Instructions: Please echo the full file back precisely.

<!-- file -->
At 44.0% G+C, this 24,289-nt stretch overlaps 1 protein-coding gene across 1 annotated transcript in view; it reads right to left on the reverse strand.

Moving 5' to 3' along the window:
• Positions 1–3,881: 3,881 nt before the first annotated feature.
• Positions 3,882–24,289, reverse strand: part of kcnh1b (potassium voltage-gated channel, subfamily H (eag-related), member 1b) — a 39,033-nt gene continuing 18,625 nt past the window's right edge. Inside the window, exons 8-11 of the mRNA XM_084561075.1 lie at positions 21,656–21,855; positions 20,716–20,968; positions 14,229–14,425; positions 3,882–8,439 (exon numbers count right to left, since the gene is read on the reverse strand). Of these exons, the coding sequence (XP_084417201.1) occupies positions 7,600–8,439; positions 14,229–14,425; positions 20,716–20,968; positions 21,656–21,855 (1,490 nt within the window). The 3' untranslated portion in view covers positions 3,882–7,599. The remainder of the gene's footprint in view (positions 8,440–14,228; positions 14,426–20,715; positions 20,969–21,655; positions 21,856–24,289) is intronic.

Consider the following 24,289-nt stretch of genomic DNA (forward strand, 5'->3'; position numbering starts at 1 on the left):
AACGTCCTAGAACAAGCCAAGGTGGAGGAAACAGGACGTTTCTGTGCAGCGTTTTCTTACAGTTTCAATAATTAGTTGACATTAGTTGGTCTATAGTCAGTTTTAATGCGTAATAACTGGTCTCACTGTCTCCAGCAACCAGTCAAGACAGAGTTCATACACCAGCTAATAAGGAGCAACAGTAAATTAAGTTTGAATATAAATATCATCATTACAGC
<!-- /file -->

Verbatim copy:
At 44.0% G+C, this 24,289-nt stretch overlaps 1 protein-coding gene across 1 annotated transcript in view; it reads right to left on the reverse strand.

Moving 5' to 3' along the window:
• Positions 1–3,881: 3,881 nt before the first annotated feature.
• Positions 3,882–24,289, reverse strand: part of kcnh1b (potassium voltage-gated channel, subfamily H (eag-related), member 1b) — a 39,033-nt gene continuing 18,625 nt past the window's right edge. Inside the window, exons 8-11 of the mRNA XM_084561075.1 lie at positions 21,656–21,855; positions 20,716–20,968; positions 14,229–14,425; positions 3,882–8,439 (exon numbers count right to left, since the gene is read on the reverse strand). Of these exons, the coding sequence (XP_084417201.1) occupies positions 7,600–8,439; positions 14,229–14,425; positions 20,716–20,968; positions 21,656–21,855 (1,490 nt within the window). The 3' untranslated portion in view covers positions 3,882–7,599. The remainder of the gene's footprint in view (positions 8,440–14,228; positions 14,426–20,715; positions 20,969–21,655; positions 21,856–24,289) is intronic.

Consider the following 24,289-nt stretch of genomic DNA (forward strand, 5'->3'; position numbering starts at 1 on the left):
AACGTCCTAGAACAAGCCAAGGTGGAGGAAACAGGACGTTTCTGTGCAGCGTTTTCTTACAGTTTCAATAATTAGTTGACATTAGTTGGTCTATAGTCAGTTTTAATGCGTAATAACTGGTCTCACTGTCTCCAGCAACCAGTCAAGACAGAGTTCATACACCAGCTAATAAGGAGCAACAGTAAATTAAGTTTGAATATAAATATCATCATTACAGC